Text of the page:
The wolf also shall dwell with the lamb, and the leopard shall lie down with the kid; and the calf and the young lion and the fatling together; and a little child shall lead them. And the cow and the bear shall feed; their young ones shall lie down together:... And the sucking child shall play on the hole of the asp, and the weaned child shall put his hand on the cockatrice’ den. They shall not hurt nor destroy in all my holy mountain: for the earth shall be full of the knowledge of the LORD, as the waters cover the sea.
Isaiah 11:6-9

As for righteous men inhabiting the earth,

Blessed are the meek: for they shall inherit the earth.
Matthew 5:5

Note that it uses the word inherit (gain property when someone is no more). Who shall be no more?

But the wicked shall be cut off from the earth, and the transgressors shall be rooted out of it.
Proverbs 2:22

For evildoers shall be cut off: but those that wait upon the LORD, they shall inherit the earth.
Psalm 37:9

As for JWs not joining political parties, you should know that in many nations, saluting and showing respect to flags, coats of arms, and the like is in violation of the second commandment given to Moses, which was interestingly added after the first one. Compare: What’s the point of the second commandment? I gave an answer there which earned me 2 upvotes, but I hope it does more than that this time.

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When Jesus talked about a "kingdom", he talked about the same kingdom mentioned in Daniel 2:44: "And in the days of these kings shall the God of heaven set up a kingdom, which shall never be destroyed..., it shall break in pieces and consume all these kingdoms, and it shall stand forever." When Daniel says "all these kingdoms", he is referring to the man-made kingdoms he just described, as pictured by that multi-substance statue. These man-made kingdoms, or governments, as we call them today, consisted of a head of state and it's supporting government structure. When Daniel prophecied that these would be "broken in pieces" and be replaced by a kingdom set up by the "God of heaven", it is fair to assume that God's kingdom would also have a head of state (Jesus) and a supporting government structure run by ministers of various government departments/offices.(144,000) Otherwise it would not be a true replacement.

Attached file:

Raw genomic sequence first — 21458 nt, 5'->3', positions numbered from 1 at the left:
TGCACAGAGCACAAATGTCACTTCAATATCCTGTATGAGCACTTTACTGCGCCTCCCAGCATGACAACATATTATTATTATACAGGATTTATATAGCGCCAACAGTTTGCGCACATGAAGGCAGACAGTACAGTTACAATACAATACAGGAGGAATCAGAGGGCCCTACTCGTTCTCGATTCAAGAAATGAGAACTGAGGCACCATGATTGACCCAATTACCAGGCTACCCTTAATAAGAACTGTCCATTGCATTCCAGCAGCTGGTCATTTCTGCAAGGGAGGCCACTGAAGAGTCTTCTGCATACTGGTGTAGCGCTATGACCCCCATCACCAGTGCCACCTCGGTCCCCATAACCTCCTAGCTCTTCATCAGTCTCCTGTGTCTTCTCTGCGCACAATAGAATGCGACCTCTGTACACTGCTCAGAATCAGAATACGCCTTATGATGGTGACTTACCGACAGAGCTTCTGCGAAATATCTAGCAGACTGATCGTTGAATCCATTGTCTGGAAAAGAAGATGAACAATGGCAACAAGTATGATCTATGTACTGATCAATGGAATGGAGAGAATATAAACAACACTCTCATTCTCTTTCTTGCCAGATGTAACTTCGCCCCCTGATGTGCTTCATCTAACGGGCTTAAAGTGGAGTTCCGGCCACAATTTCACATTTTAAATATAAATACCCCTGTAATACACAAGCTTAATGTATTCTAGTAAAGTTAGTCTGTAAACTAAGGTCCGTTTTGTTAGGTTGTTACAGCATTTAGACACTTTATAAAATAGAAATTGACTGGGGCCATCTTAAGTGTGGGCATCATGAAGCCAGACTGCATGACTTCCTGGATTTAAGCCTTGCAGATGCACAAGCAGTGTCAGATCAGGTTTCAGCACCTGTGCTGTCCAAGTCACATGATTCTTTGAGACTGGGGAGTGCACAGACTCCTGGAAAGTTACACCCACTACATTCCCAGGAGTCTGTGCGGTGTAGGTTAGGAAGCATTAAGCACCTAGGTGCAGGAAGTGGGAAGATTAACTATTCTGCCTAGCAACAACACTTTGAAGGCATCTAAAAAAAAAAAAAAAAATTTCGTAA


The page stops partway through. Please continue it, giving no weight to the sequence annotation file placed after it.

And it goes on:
So, when Jesus told Pilate: "My kingdom is not of this world: then would my servants fight,...", he basically told Pilate, that he is not a king of a man-made government, "... but now is my kingdom not from hence (this world)." When Jesus promised his apostles that he would prepare a place for them (John 14:2), he obviously meant heaven, because that's where he went after he died on earth. And that's where the seat of his government or kingdom is located.

So, that's how JWs understand John 18:36.

In regards to your other comments: You are right about our belief that only a limited number (144,000 - Rev. 7:4; 14:1) will be in heaven to form that government. And that makes sense, because they have to rule over someone. That's where the earth and mankind comes in. We don't view this as "only a chance in the best case". There is nothing wrong with being human. Jehovah put a lot of thought into creating this earth for humans to enjoy. There were already millions of angels in heaven before Adam and Eve were created. If God wanted more angels in heaven, he could've created more. But He chose to create something new: humans. He didn't put them into a "utopian kingdom", as you put it, but it was called a paradise. This paradise was not a state of mind control, where man was to blindly follow orders, without the ability to reason. Jehovah also dignified man by giving him privacy and the freedom to choose. This paradise was to be eternal. Only by willfully doing wrong, would that eternity be lost. And it was lost, for Adam and Eve (Gen. 2:16,17).

It is, again, reasonable to conclude, though, that eternity for mankind is not lost forever. As an illustration: Would you spend a lot of time and thought to build a sail boat and never put it out to sea? Well, the full potential of this created earth has never been realised, and if it never would be, God's purpose could be called a failure. And why should He let that happen.

So, JWs believe that both heaven and earth are inhabited by beings created by God. They are different, but both are created in God's image, with their own specific eternal purpose.

Hope this helps a bit.